David Stern Fining Spurs $250K Proves He Is a Tyrant

Mike Moraitis@@michaelmoraitisAnalyst INovember 30, 2012

NEW YORK, NY - OCTOBER 25:  NBA Commissioner David Stern speaks to the media following the NBA Board of Governors Meeting, during which he outlined his plans to step down in February 2014, at the St. Regis hotel on October 25, 2012 in New York City. NOTE TO USER: User expressly acknowledges and agrees that, by downloading and/or using this Photograph, user is consenting to the terms and conditions of the Getty Images License Agreement.  (Photo by Alex Trautwig/Getty Images)
Alex Trautwig/Getty Images

David Stern made good on his promise to fine the San Antonio Spurs for sitting their best players during a nationally televised game against the Miami Heat, but in doing that, Stern has proven that he is a tyrant with no regard for the rights of NBA teams.

Adrian Wojnarowski of Yahoo! Sports broke the news on the hefty fine handed down by the commissioner in response to coach Gregg Popovich resting some of his best and oldest players in the midst of a grueling stretch of the Spurs' schedule.

David Stern has fined the Spurs $250,000.

— Adrian Wojnarowski (@WojYahooNBA) November 30, 2012

First of all, the move is certainly justified on Popovich's part.

The Spurs' head coach was doing the smart thing by giving his aging players a rest in what will be a long, 82-game season. It is more than understandable that Popovich would make such a move in order to help keep his stars fresh for the long haul, considering that they are no longer spring chickens.

For Stern, money and ratings are king, and that means sitting star players out during a nationally televised game against the defending NBA Champions is simply unacceptable, no matter how logical the reason may seem.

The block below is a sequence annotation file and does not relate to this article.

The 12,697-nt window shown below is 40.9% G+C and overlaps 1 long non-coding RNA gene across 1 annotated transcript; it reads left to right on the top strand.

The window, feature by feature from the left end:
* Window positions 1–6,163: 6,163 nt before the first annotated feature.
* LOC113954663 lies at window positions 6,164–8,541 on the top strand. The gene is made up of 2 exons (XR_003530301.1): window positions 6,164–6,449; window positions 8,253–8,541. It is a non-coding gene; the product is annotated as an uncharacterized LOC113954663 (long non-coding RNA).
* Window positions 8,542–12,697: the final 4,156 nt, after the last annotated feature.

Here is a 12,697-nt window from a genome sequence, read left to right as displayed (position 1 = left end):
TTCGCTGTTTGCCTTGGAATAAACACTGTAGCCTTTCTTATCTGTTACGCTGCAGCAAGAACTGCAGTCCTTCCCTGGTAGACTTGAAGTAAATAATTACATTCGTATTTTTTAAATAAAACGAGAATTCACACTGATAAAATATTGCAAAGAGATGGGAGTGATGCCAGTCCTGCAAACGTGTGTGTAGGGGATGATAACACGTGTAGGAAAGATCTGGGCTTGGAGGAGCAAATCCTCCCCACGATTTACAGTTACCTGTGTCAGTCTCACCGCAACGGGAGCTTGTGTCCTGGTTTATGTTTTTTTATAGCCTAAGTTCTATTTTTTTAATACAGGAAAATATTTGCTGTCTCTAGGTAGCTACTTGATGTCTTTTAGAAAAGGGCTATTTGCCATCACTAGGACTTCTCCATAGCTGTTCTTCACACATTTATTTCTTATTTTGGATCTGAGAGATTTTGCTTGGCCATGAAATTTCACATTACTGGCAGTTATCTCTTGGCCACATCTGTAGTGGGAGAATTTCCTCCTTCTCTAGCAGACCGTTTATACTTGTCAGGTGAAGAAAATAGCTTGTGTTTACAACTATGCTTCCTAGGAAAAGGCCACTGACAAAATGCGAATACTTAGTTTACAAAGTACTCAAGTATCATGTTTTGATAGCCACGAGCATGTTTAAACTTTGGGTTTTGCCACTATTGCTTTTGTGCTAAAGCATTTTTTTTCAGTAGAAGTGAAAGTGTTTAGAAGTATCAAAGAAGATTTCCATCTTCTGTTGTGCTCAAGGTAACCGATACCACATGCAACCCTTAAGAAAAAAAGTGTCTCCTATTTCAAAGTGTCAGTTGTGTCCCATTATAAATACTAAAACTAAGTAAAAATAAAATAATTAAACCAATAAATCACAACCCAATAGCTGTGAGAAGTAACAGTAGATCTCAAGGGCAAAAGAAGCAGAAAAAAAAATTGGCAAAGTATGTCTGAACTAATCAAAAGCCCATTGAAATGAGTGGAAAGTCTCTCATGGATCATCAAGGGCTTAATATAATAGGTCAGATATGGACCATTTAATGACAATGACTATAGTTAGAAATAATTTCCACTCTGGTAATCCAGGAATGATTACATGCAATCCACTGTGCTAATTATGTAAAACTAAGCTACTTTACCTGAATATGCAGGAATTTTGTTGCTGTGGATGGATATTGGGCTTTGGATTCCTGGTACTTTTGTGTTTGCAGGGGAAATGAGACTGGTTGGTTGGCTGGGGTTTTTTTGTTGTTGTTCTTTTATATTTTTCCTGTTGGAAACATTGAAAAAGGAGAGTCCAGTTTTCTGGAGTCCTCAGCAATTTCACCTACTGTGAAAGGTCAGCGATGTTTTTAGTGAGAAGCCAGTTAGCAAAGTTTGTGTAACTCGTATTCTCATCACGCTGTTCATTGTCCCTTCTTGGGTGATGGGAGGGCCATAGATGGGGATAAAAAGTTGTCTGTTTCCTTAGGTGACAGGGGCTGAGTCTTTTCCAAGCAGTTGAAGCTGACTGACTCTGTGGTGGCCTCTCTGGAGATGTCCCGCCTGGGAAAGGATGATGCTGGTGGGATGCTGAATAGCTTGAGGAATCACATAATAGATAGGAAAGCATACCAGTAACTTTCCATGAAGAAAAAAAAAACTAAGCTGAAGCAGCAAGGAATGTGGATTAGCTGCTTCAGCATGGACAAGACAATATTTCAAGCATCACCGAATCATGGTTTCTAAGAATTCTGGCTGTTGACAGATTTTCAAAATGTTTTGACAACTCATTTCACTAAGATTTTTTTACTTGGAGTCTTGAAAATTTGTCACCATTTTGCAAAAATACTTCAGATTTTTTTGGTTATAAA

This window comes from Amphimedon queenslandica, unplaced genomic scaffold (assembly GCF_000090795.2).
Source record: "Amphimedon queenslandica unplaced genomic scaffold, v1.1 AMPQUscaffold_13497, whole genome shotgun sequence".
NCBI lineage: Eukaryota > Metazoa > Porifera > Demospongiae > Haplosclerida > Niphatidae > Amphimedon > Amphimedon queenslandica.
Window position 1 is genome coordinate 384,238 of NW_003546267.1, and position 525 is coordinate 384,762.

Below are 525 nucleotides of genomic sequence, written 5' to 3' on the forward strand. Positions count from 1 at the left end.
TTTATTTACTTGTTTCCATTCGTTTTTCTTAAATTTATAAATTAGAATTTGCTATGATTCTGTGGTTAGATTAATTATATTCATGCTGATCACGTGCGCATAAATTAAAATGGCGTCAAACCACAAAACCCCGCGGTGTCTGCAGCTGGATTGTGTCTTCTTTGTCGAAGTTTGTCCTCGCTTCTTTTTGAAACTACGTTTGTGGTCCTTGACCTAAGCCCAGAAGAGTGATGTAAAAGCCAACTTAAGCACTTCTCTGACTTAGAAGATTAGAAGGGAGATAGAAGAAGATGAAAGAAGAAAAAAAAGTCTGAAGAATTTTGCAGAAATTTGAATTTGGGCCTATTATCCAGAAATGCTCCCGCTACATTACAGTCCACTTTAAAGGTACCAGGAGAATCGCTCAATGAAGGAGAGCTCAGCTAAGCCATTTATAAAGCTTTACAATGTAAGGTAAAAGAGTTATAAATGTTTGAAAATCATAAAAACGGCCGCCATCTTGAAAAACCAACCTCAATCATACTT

Logic has proven to be an enemy to our "dear" commissioner.

However, Stern forgot to realize that it isn't his job to make decisions about individual teams and how they handle their roster. That is supposed to be left up to the team's management, namely the head coach.

But in true Stern fashion, he will look to force teams into doing what he wants, regardless of what is in the best interest of an NBA team. Besides, if the Spurs were to suffer from the breaking down of either Manu Ginobili, Tony Parker or Tim Duncan, not even dictator Stern would be able to help.

So where does it end?

If a team decides to rest its best players because of tough scheduling or even for something as little as a cold, should that team fear a hefty fine like the one given to the Spurs if it happens to fall on a nationally televised game?

Well, one thing's for certain: Stern is doing his best to scare teams into forcing their players out onto the floor regardless of the situation. Once again, in tyrant fashion, it will be Stern who will solely judge just what warrants such a ridiculous punishment, and there won't be any room to fight it.

This isn't the first example of Stern overreaching, and it won't be the last, I'm sure. We all remember how he vetoed the trade that would have made Chris Paul a Los Angeles Laker (per Howard Beck of the New York Times), a move that was unprecedented to say the least.

The current commissioner might be stepping down (per Jeff Zillgitt of USA Today) by February 2014, but there is still plenty of time for David Stern to rule over the NBA as he sees fit.

And judging from past experience and this outrageous punishment, that is a scary thought.